Writing Middle Grade and Young Adult Fiction: A Study and Workshop with Margo L. Dill
Tuesday, January 21, 2020
Tuesday, March 31, 2020
DURATION: 6 weeks
LOCATION: Private Website, Email, and Google Drive
FEEDBACK: Instructor feedback and critique
COURSE DESCRIPTION: If you’re currently writing or want to write a middle-grade or young adult novel, this is the course for you! Margo has written both, edited tons, taught workshops on how to write these, and shared novels in classrooms and assemblies with kids, too. In this course, you will learn what makes a middle grade or young adult novel successful, how to plot one, how to relate to the audience, and popular novels that kids and teens love. Margo will be referring to popular novels such as Harry Potter and the Sorcerer’s Stone, Holes, Twilight, Hunger Games, and more. It is not necessary to buy these books; but as you know, if you want to write for kids and teens, it is necessary to be familiar with the genre. Finally, you will receive a critique on the first two chapters of your novel or up to 20 pages. When you finish this class, you will have a novel plan, understand the genre you are writing and the audience you’re writing for, and have one to two chapters written with feedback.
Margo was invaluable in the early stages of my writing and later as I worked on my first YA novel. She was supportive when I needed it and her critiques were filled with constructive comments. She was especially helpful as I struggled to find my voice. Often when the dreaded “show, don’t tell” comment reared its head, she offered much needed tips to bring the character to life. As I submitted chapters each week, our work together felt like a team effort, and I knew she wanted my story to come to life. Writing A Novel with Margo Dill is worth more than I could have imagined—it was and is a writer’s confidence builder. ~ Leah B. Eskine
I owe my renewed enthusiasm for my long-suffering novel to Margo’s WOW! Writing a Novel with a Writing Coach class. Her critiques were informative and respectful. I’m now refocusing the novel and will take this course again. I highly recommend Margo. ~ Elizabeth Maggio
Margo’s class helped me refine my existing novel and feel confident that I could send it out to agents and editors. I also found I could use her suggestions in other stories and even my non-fiction writing. I still share some of her advice in my critique groups! ~ Elizabeth P.H.
I have taken a few classes with Margo over several years. I walked away smarter as a writer with an actionable to-do list. As a writing coach, she was honest and challenged me in unexpected ways. I highly recommend her. ~ Marie Hanson
It was invaluable to get insight from a published children’s author. Margo was great to work with: kind, flexible, knowledgeable, and consistent. I loved how she was always willing to brainstorm with me when I got stuck. Very quick response time! Would work with her again in a heartbeat. ~ Stephanie Lennon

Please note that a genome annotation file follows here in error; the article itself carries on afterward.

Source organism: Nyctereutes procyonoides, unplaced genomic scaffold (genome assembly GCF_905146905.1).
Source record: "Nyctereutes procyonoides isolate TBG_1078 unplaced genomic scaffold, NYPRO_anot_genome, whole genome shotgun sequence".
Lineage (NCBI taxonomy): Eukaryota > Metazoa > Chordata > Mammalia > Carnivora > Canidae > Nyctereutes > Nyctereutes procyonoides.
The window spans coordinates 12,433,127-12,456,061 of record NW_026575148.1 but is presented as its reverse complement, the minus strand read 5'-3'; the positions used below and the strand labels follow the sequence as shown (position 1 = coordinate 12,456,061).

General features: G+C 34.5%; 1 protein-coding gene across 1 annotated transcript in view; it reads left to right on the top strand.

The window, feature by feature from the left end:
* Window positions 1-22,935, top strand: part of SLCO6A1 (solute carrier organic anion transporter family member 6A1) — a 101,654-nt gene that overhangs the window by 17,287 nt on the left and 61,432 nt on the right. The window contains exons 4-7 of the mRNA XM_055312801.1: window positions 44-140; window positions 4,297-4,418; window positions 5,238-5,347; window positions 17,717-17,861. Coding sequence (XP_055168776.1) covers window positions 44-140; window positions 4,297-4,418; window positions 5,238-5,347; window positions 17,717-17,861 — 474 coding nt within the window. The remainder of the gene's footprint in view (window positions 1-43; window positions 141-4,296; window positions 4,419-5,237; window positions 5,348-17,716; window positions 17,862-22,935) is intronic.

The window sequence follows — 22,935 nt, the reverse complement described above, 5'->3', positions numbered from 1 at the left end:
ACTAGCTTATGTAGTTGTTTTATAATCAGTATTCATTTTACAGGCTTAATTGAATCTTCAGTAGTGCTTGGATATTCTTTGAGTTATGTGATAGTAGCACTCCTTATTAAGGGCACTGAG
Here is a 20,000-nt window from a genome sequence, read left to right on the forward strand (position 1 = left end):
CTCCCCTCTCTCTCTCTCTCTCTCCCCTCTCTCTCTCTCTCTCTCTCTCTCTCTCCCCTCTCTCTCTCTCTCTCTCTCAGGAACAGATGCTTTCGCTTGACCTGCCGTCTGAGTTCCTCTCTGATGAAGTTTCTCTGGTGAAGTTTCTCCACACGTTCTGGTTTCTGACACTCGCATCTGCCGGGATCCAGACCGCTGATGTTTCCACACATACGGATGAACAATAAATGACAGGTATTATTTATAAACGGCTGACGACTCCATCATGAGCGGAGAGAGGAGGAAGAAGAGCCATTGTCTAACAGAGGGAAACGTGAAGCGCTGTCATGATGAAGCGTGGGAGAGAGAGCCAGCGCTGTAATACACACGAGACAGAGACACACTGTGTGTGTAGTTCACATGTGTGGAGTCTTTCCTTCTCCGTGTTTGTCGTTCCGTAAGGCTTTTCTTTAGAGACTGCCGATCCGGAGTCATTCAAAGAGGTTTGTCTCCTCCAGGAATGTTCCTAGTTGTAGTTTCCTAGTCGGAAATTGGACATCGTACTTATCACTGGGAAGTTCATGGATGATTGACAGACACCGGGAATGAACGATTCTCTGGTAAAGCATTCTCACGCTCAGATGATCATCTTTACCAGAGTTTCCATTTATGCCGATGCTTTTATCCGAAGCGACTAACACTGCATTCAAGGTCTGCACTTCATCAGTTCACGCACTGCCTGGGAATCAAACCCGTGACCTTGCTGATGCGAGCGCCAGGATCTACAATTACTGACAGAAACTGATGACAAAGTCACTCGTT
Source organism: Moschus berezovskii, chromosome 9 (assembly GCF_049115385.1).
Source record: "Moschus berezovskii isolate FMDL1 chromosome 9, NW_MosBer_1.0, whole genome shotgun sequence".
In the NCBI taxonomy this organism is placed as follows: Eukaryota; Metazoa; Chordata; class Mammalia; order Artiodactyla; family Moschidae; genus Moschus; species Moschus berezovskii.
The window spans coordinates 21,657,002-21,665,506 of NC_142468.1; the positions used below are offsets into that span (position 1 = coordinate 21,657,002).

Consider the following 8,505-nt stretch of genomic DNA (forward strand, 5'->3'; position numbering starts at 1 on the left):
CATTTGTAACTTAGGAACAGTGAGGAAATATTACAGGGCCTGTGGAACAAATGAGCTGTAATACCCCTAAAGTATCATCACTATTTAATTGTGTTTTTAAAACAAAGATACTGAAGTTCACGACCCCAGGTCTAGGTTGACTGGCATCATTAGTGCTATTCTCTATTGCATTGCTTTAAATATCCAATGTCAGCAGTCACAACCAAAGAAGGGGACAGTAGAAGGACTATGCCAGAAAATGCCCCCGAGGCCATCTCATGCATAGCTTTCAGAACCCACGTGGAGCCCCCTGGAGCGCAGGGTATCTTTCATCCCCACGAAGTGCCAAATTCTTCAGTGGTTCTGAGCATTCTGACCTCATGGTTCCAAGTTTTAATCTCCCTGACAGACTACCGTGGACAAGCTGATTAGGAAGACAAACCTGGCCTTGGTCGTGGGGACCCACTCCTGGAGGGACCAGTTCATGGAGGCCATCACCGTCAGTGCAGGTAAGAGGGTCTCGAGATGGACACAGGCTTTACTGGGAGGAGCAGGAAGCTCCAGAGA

WEEKS AT A GLANCE:
Week One: You have an idea, now what?
You want to write or have written a middle grade or young adult novel. Maybe it’s only an idea. Maybe it’s words on the page. What next? Do you know the difference, and are you sure what you are writing?
This week, there will be a recorded webinar given by Margo that focuses on ideas and differences between middle grade and young adult novels. You will create a tagline for your novel and also try your hand at some “back cover copy.” (All of these will be covered in the webinar.) And we will talk about the benefits of lightly planning your novel, even if you are a pantser.
Assignment: Fill out the questionnaire about your novel, and if possible, include the idea, back cover copy, and tagline. After this assignment is turned in, you will schedule your consultation for up to 30 minutes with Margo online or over the phone, which will be conducted sometime during the first few weeks of class.
Week Two: Characters
The characters in your novel are whom readers will fall in love with (Harry Potter, Katniss) or root for the hero to destroy (Voldemort!). This week, you will receive several handouts on different types of characters in novels: protagonist, antagonist, sidekick, and mentor. You will also watch a recorded interview with Margo and another author about creating flawed characters.
Assignment: Write descriptions of the four types of characters for your novel, and (optional) show at least two of them in a short scene.
Week Three: Conflict
In your novel, something has to happen. You have to create tension—even if you are writing a humorous novel. There are two kinds of conflict in all novels—inner and outer. You want to have a problem that your protagonist is working to solve and that your antagonist is trying to stop from being solved—or maybe your antagonist is creating the problem, such as in superhero novels. Plus, there are subplots that can cause conflict. In a recorded webinar, Margo will discuss conflict in middle grade and young adult novels.